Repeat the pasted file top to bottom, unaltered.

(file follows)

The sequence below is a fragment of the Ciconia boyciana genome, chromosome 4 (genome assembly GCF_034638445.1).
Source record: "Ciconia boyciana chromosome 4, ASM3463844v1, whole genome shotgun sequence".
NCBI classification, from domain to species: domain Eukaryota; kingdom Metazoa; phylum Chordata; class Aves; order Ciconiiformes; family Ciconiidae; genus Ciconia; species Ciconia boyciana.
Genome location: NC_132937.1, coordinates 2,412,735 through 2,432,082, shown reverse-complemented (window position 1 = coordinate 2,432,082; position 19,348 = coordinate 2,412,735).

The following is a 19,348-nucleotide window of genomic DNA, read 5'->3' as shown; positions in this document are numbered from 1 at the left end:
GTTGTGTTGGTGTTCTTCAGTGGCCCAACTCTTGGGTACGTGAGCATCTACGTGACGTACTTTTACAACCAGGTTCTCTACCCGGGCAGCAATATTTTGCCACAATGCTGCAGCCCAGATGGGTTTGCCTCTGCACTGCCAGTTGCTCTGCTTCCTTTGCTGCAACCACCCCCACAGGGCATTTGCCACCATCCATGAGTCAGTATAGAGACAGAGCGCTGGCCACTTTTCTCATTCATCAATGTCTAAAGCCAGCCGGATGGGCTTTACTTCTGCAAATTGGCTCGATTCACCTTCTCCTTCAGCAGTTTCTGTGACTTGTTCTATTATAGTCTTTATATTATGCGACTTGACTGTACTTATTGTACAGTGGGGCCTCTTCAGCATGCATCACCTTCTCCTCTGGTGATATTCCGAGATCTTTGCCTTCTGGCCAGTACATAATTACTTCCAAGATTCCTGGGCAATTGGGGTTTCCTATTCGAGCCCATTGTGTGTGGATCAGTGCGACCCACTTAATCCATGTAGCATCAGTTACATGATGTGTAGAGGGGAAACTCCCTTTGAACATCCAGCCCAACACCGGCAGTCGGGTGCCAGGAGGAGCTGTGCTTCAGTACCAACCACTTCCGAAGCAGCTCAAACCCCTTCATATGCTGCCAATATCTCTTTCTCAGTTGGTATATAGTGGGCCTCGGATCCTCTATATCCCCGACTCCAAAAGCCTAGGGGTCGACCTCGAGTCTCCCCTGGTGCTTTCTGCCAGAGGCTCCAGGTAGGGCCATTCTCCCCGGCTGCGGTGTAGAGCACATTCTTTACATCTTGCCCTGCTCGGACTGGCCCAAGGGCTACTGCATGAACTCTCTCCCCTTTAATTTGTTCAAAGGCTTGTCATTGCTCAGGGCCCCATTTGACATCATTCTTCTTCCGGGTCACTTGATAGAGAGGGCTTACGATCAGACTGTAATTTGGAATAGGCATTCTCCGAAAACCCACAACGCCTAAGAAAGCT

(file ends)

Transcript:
The sequence below is a fragment of the Ciconia boyciana genome, chromosome 4 (genome assembly GCF_034638445.1).
Source record: "Ciconia boyciana chromosome 4, ASM3463844v1, whole genome shotgun sequence".
NCBI classification, from domain to species: domain Eukaryota; kingdom Metazoa; phylum Chordata; class Aves; order Ciconiiformes; family Ciconiidae; genus Ciconia; species Ciconia boyciana.
Genome location: NC_132937.1, coordinates 2,412,735 through 2,432,082, shown reverse-complemented (window position 1 = coordinate 2,432,082; position 19,348 = coordinate 2,412,735).

The following is a 19,348-nucleotide window of genomic DNA, read 5'->3' as shown; positions in this document are numbered from 1 at the left end:
GTTGTGTTGGTGTTCTTCAGTGGCCCAACTCTTGGGTACGTGAGCATCTACGTGACGTACTTTTACAACCAGGTTCTCTACCCGGGCAGCAATATTTTGCCACAATGCTGCAGCCCAGATGGGTTTGCCTCTGCACTGCCAGTTGCTCTGCTTCCTTTGCTGCAACCACCCCCACAGGGCATTTGCCACCATCCATGAGTCAGTATAGAGACAGAGCGCTGGCCACTTTTCTCATTCATCAATGTCTAAAGCCAGCCGGATGGGCTTTACTTCTGCAAATTGGCTCGATTCACCTTCTCCTTCAGCAGTTTCTGTGACTTGTTCTATTATAGTCTTTATATTATGCGACTTGACTGTACTTATTGTACAGTGGGGCCTCTTCAGCATGCATCACCTTCTCCTCTGGTGATATTCCGAGATCTTTGCCTTCTGGCCAGTACATAATTACTTCCAAGATTCCTGGGCAATTGGGGTTTCCTATTCGAGCCCATTGTGTGTGGATCAGTGCGACCCACTTAATCCATGTAGCATCAGTTACATGATGTGTAGAGGGGAAACTCCCTTTGAACATCCAGCCCAACACCGGCAGTCGGGTGCCAGGAGGAGCTGTGCTTCAGTACCAACCACTTCCGAAGCAGCTCAAACCCCTTCATATGCTGCCAATATCTCTTTCTCAGTTGGTATATAGTGGGCCTCGGATCCTCTATATCCCCGACTCCAAAAGCCTAGGGGTCGACCTCGAGTCTCCCCTGGTGCTTTCTGCCAGAGGCTCCAGGTAGGGCCATTCTCCCCGGCTGCGGTGTAGAGCACATTCTTTACATCTTGCCCTGCTCGGACTGGCCCAAGGGCTACTGCATGAACTCTCTCCCCTTTAATTTGTTCAAAGGCTTGTCATTGCTCAGGGCCCCATTTGACATCATTCTTCTTCCGGGTCACTTGATAGAGAGGGCTTACGATCAGACTGTAATTTGGAATAGGCATTCTCCGAAAACCCACAACGCCTAAGAAAGCT